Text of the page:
Porsche gives its big sedan and wagon a subtle facelift: new 4S E-Hybrid offers up to 33 miles of all-electric range.
Porsche unveiled the revamped Panamera lineup early Wednesday morning. It’s a blink-and-you’ll-miss-it affair visually, but there are plenty of changes beneath the skin. A range-topping, Nürburgring-tackling, 620-horsepower Panamera Turbo S is one thing. But elsewhere in the lineup are important changes, including a new E-Hybrid model that boasts more power yet also more electric-only range than what’s come before.
Sure, the all-electric Taycan has been hogging the Porsche four-door limelight lately. The brand’s original four-door sedan—okay, technically they’re both hatchbacks—still has the new kid beat for sheer variety though. For 2021 there will be no less than four engine options and three body styles. Let’s take a look at that hybrid model first.
Panamera 4S E-Hybrid debuts
The pre-facelift Panamera had two E-Hybrid options: the “base” Panamera and the Turbo. For 2021 Porsche is splitting the difference, offering the new Panamera 4S E-Hybrid. This new model, available in sedan, Sport Turismo, and stretched-wheelbase Executive body styles, employs the brand’s familiar 2.9-liter V6. (We last experienced the turbo six-pot in the Macan Turbo.) On its own it produces a healthy 440 hp, while the E-Hybrid system bolsters that with an added 134 hp electric motor. Thanks to vastly different power curves, combined maximum system output is 552 hp, with 553 lb-ft backing it up.
With the standard-fit Sport Chrono Package, the 4S E-Hybrid should crack off the 0–62 mph run in 3.7 seconds. That’s well and good, but the more interesting figure for us is the 33-mile electric-only range. That number is based on the European WLTP cycle however, so your mileage may quite literally vary. Porsche increased the battery capacity to 17.9 kWh from the previous E-Hybrid’s 14.1 rating, which it says contributes to the extended range.
Engine updates across the lineup
The regular Panamera and Panamera 4 now both feature the 2.9-liter V6. Previously the base model used the older, slightly larger single-turbo 3.0-liter V6. Performance is unchanged: both deliver the same 325 hp and 330 lb-ft through an eight-speed dual-clutch PDK transmission.
The mid-level GTS sticks to its 4.0-liter V8, but gets a slight 20-horsepower bump to 473 total ponies. Torque remains the same as before, at 457 lb-ft. Not only is the GTS now more powerful; Porsche has massaged the power curve to more closely mirror naturally-aspirated motors. That means a clear build-up to power closer to redline. A new standard-fit sport exhaust should make exploring the upper reaches of the tach that much sweeter.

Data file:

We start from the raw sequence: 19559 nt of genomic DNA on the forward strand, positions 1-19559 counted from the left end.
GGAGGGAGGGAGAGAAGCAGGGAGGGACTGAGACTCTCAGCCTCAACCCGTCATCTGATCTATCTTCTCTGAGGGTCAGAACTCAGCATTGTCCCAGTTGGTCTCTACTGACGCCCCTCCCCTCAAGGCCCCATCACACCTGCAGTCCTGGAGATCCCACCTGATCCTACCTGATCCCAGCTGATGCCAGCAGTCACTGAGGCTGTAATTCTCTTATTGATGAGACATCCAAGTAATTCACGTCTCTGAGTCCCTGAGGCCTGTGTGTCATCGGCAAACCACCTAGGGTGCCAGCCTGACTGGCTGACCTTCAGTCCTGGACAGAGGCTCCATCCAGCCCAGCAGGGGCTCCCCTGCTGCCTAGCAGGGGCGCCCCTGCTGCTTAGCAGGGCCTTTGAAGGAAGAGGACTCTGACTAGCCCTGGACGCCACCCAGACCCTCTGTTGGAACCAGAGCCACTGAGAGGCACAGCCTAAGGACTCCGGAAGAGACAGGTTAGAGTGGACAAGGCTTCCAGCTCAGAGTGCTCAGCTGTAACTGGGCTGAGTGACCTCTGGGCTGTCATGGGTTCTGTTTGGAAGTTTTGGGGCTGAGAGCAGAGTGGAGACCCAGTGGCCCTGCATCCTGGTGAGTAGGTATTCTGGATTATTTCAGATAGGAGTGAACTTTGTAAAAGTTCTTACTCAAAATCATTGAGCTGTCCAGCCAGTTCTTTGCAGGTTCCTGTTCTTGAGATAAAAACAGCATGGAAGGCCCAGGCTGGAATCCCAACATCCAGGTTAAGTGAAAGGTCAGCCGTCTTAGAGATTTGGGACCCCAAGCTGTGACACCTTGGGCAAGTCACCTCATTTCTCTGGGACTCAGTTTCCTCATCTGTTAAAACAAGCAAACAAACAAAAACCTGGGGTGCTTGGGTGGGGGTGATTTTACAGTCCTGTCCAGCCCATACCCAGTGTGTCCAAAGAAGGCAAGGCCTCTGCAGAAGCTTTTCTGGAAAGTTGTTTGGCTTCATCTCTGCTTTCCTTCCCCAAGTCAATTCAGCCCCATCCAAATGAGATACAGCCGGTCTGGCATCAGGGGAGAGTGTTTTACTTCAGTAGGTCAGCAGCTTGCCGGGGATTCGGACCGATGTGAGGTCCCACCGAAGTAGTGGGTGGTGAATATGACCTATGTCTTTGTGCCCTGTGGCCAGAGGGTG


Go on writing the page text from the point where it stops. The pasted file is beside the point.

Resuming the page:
Increased standard tech
A glance at the interior of the 2021 Panamera doesn’t show much has changed compared to the current model. Porsche has snuck some additional tech goodies into the package though, including much-welcomed standard safety features like Lane Keeping Assist and road sign recognition. Wireless Apple CarPlay has also migrated into the Panamera from elsewhere in the lineup; if you’re an Android user, you’re still out of luck though.
In typical Porsche tradition the options list is as long as the extended Lord of the Rings trilogy. Just a sampling of the available features include night vision, Porsche’s navigation-powered InnoDrive adaptive cruise control, head-up display, 360-degree camera, and more.
Design draws from the Porsche sports cars
The Panamera has gone under the knife for 2021, with mild changes focusing on the front and rear of the exterior. Up front, all three body styles now feature the previously optional Sport Design front bumper as standard. There are larger air intakes in the corners, and the lower DRL treatment draws inspiration from the 992-generation 911. Porsche’s iconic sports car also sets the tone for the changes out back, with a redesigned taillight layout featuring a full-width LED strip connecting the lamps. In turn, the the lamp shape blends into the LED strip smoothly on the inside edges.
New colors are available inside and out, and Porsche has added three wheel designs, bringing the total to 10.
Availability and pricing
The 2021 Porsche Panamera is ready to order in most global markets starting today. Its native Germany will be first to receive deliveries, beginning in October. North American deliveries will happen during the first quarter of 2021.
American pricing will arrive closer to release. However, we don’t expect stickers to move much, as the equivalent Canadian prices will hold steady for their respective trims. In the land of Tim Hortons, the rear-drive Panamera will start at $99,300; adding all-wheel drive bumps that to $104,600. Moving up to the V8-engined Panamera GTS requires $147,400 Canadian. The 4S E-Hybrid doesn’t have a predecessor; it slides in between Panamera 4 and GTS at $128,500, despite boasting more power than the latter. Meanwhile, the top-shelf Turbo S will require 202,400 loonies. A Porsche Canada representative confirmed that 2021 Sport Turismo and Executive trims will also hold steady at current prices, so long as the specific trim existed before.
Editor’s Note: The original article offered an estimate about body style pricing, which has since been confirmed by a Porsche Canada rep.
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